Writing is at the heart of school topics and opportunities to write are planned for in all curriculum area. In English, writing is taught through a range of high quality and exciting stimuli, including books, film clips, outdoor learning and personal experiences. All staff work towards enhancing vocabulary and teach grammar within units of work to help pupils develop and enrich their writing experiences. Pupils are taught to recognise the range of social functions that writing can perform (e.g. persuade, instruct, inform) and to develop a clear understanding of the structure and language features associated with different genres of text.
Teachers use a range of strategies, such as modelled and shared writing to enhance pupils’ understanding of the writing process and all children are set personal targets to support this even further which are regularly reviewed and discussed with the children. There is a clear progression in the teaching of English which includes the familiarisation of the text type through reading, the identification of structure and language features, modelled writing, shared writing, guided writing and independent writing. Progression of teaching writing includes exploring features, planning, drafting, assessing and editing. Pupils are taught to edit their writing, knowing this is an integral part of the writing process and to assess and reflect either independently, with their peers or their class teacher.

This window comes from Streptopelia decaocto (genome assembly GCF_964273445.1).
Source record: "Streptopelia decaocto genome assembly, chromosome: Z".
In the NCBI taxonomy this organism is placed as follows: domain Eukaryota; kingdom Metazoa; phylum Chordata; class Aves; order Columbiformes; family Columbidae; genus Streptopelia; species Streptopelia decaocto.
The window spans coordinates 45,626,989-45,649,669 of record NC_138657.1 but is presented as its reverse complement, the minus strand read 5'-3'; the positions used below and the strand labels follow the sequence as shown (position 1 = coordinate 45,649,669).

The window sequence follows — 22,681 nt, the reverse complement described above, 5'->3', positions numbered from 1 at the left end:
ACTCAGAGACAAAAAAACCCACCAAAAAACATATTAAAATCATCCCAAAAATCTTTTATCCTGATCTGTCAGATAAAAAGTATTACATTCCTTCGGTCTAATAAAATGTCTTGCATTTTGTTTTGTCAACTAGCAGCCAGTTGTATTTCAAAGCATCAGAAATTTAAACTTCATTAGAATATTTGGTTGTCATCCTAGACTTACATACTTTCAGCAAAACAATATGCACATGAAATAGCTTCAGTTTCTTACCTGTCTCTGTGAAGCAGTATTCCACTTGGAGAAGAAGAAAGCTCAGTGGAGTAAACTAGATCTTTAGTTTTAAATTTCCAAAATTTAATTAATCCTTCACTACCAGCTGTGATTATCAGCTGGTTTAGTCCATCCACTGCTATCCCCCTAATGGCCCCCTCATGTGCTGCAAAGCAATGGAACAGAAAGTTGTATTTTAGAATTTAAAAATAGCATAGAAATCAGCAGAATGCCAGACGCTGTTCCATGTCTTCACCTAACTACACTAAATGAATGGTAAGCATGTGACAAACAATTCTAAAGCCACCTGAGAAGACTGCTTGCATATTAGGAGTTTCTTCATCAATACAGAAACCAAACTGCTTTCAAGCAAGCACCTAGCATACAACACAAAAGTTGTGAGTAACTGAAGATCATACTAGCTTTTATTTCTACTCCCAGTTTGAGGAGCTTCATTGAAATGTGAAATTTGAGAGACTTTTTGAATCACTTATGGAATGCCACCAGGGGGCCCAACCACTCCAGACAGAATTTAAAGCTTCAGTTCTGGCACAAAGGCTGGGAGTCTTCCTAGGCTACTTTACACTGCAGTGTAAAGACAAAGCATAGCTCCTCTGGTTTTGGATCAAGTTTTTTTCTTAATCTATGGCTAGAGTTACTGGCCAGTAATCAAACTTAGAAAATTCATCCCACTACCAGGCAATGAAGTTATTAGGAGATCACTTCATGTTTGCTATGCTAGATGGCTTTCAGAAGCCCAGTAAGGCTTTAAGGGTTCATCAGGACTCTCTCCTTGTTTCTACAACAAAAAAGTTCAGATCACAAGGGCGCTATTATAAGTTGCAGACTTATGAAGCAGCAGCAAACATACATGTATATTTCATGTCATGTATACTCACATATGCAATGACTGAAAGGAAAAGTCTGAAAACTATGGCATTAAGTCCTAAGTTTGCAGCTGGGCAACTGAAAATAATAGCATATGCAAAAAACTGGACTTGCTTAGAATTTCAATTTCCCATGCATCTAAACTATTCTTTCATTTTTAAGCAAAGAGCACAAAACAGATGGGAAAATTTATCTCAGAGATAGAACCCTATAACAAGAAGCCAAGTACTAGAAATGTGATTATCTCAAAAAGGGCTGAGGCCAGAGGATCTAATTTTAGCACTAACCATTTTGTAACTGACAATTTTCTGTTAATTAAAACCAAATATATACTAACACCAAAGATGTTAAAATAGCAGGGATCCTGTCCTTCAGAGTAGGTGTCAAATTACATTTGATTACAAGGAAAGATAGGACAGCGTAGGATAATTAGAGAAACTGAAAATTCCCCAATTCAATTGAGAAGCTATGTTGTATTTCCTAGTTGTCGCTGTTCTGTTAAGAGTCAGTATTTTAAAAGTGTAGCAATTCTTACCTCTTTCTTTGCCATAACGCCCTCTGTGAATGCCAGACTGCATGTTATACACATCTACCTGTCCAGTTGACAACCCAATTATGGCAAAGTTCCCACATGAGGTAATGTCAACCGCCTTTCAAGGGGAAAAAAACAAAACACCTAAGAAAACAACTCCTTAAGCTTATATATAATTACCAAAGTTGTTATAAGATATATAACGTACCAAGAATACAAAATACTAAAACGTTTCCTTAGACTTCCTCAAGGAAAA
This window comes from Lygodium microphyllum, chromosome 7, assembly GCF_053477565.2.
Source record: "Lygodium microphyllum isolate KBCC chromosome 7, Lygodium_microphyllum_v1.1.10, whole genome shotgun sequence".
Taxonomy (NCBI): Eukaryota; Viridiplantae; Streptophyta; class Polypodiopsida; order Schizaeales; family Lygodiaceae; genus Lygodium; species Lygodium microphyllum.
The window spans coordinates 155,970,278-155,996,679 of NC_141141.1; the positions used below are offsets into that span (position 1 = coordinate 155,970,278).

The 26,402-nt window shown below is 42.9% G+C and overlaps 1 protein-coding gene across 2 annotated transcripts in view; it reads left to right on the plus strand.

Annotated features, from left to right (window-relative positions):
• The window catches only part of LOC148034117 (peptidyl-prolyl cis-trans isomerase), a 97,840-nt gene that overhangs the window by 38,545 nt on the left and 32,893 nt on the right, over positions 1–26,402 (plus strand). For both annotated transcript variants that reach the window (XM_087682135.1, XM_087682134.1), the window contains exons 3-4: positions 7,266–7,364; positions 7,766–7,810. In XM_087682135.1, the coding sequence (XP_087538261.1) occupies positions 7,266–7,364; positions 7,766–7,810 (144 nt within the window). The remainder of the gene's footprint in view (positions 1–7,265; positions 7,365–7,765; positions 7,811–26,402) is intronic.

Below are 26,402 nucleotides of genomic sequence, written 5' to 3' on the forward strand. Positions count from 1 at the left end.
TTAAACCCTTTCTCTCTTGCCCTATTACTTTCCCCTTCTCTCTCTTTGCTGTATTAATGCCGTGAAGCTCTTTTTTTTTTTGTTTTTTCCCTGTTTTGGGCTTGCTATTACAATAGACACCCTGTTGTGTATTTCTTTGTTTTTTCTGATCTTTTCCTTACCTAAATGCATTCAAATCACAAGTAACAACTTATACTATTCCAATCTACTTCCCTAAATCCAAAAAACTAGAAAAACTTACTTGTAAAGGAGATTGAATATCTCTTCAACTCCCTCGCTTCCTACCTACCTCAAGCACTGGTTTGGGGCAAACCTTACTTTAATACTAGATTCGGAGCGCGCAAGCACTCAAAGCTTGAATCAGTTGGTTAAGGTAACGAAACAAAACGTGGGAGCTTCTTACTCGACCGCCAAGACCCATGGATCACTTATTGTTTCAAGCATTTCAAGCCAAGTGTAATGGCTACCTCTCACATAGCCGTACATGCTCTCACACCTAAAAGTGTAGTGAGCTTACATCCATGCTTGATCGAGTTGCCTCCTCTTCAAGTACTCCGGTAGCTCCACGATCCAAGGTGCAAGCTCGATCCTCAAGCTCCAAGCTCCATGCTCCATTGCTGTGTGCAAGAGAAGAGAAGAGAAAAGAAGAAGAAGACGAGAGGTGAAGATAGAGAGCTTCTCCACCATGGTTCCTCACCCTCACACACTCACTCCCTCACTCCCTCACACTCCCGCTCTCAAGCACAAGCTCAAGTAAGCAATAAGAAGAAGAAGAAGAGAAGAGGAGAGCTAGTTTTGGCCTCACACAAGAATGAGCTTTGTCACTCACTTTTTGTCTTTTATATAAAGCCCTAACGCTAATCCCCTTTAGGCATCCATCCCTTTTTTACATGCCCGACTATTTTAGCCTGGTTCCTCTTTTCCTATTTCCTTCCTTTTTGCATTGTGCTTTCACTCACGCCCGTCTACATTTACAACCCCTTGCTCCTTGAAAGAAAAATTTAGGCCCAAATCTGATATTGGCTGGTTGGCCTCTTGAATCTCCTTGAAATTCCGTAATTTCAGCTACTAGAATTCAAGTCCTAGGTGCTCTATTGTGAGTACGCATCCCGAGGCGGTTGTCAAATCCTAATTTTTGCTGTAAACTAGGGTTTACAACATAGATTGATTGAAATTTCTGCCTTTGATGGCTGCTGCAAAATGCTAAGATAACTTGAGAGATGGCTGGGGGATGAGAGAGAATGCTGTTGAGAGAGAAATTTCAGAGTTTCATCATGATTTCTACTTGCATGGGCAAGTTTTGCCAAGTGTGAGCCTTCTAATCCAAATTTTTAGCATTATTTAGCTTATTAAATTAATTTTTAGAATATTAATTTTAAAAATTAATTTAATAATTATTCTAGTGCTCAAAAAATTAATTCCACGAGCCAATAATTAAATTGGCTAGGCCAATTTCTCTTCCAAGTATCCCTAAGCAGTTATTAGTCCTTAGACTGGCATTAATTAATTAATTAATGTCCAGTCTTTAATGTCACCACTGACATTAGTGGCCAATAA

Spelling is taught discretely in all classes throughout the week and reinforced across the curriculum. In EYFS and KS1 where pupils are following the RWI programme, new words and initial spelling strategies form part of phonics programme and discreet writing sessions. Once past the RWI programme, spelling patterns and words are taught using the RWI spelling programme for years 2-6. New spelling patterns are taught on a weekly basis with opportunities to practise, apply and develop spelling skills and knowledge throughout the week, across all areas of curriculum. Pupils are supported further with access to Nessy spelling, Communicating Print and other interventions as necessary in Key Stage Two.
Handwriting in our school begins with correct letter formation, before moving onto a cursive style in KS1 when it is appropriate to do so. This is then continued all the way through KS2.